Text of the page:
What is it?
Panax ginseng is an herbal medicine used to increase physical and mental well being. It may also be used to treat tiredness, weakness, and mild depression.
Other names for Panax ginseng include: Asiatic ginseng, Chinese ginseng, Japanese ginseng, Korean ginseng, Oriental ginseng, Jintsam, Ninjin, and Panax.
Ask your doctor, nurse, or pharmacist if you need more information about this medicine or if any information in this leaflet concerns you.
Tell your doctor if you
- are taking medicine or are allergic to any medicine (prescription or over-the-counter (OTC) or dietary supplement).
- are pregnant or plan to become pregnant while using this medicine.
- are breastfeeding.
- have diabetes or problems with hyperactivity (14,15).
- have any other health problems, such as high blood pressure or heart or blood vessel disease (6).
Talk with your doctor, pharmacist, or nurse about how much Panax ginseng you should take. The amount depends on the strength of the medicine and the reason you are taking Panax ginseng. If you are using this medicine without instructions from your caregiver, follow the directions on the label. Do not take more Panax ginseng or take it more often than what is written on the directions.
To store this medicine:
Keep all medicine locked up and away from children. Store medicine away from heat and direct light. Do not store your medicine in the bathroom, near the kitchen sink, or in other damp places. Heat or moisture may cause the medicine to break down and not work the way it should work. Throw away medicine that is out of date or that you do not need. Never share your medicine with others.
Drug and Food Interactions:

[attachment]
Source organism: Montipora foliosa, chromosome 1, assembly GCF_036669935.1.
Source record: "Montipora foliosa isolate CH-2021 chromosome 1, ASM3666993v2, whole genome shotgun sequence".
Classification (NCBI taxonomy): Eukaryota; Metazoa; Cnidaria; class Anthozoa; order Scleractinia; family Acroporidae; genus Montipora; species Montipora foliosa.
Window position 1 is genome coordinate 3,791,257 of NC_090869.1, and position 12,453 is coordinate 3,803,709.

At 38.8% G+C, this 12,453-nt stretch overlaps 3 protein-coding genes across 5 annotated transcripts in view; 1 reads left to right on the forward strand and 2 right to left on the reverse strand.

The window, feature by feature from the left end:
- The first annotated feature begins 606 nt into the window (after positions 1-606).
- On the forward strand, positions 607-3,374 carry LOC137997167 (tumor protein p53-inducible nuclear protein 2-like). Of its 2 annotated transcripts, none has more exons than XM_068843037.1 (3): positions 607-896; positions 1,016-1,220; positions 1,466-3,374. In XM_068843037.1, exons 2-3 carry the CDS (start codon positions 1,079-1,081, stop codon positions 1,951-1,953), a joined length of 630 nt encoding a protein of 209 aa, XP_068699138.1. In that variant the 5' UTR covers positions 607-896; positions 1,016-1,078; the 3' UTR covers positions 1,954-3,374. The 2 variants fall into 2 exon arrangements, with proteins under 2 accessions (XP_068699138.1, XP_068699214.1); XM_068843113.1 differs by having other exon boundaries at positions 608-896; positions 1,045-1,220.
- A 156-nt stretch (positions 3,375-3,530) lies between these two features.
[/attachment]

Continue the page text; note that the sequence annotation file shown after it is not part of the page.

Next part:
Do not take Panax ginseng without talking to your doctor first if you are taking:
- Blood thinning medicine (anticoagulants, examples: warfarin (Coumadin(R)); aspirin; clopidogrel (Plavix(R))) (7,16,23)
- Medicine to treat diabetes (hypoglycemics, examples: insulin; glyburide; glipizide; metformin (Glucophage(R))) (14,17,18)
- Nifedipine (Adalat(R), Procardia(R)) (13)
- Medicine to treat high blood pressure or swelling (water pills or diuretics, examples: furosemide (Lasix(R)); torsemide (Demadex(R))) (3)
- Caffeine or other mild stimulants (15)
- Alcohol, including medicines that contain alcohol (such as cough and cold medicines) (19)
- Medicines for depression or Parkinson's disease (monoamine oxidase inhibitors, examples: phenelzine (Nardil(R)); selegiline (Eldepryl(R), Emsam(R), Zelapar(R)); isocarboxazid (Marplan(R)); tranylcypromine (Parnate(R))) (20,21)
- Hormone replacement therapy (estrogen, examples: conjugated estrogens (Premarin(R)); estradiol (Alora(R), Climara(R), Depogen(R)); esterified estrogens (Estratab(R), Menest(R)); estropipate (Ogen(R), Ortho-Est(R)); ethinyl estradiol (Estinyl(R)) (5,10,22)
- Medicine used to treat pain (codeine; hydrocodone (Vicodin(R)); oxycodone (Percocet(R), Roxicodone(R)); morphine) (2)
- Before taking Panax ginseng, tell your doctor if you are pregnant or breastfeeding.
- Before having any surgery or medical procedure, tell your doctor that you take ginseng. Ginseng may cause bleeding problems, so you may need to stop taking ginseng before surgery (7).
- Panax ginseng may cause ginseng abuse syndrome. Symptoms may include high blood pressure, nervousness, trouble sleeping, morning diarrhea (loose stools), and skin itching and rash. Any of these symptoms may occur 1 to 3 weeks after using 3 grams of ginseng root per day (11).
Call your doctor right away if you have any of these side effects:
- Allergic reaction: Itching or hives, swelling in your face or hands, swelling or tingling in your mouth or throat, chest tightness, trouble breathing, or rash.
Other Side Effects:
You may have the following side effects, but this medicine may also cause other side effects. Tell your doctor if you have side effects that you think are caused by this medicine.
- Diarrhea, nausea
- Feeling much happier or having much more energy than usual
- Lightheadedness or fainting
- Nervousness or trouble sleeping
- Rapid weight gain, swelling in your hands, ankles, or feet
- Vaginal bleeding
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Last Updated: 10/4/2010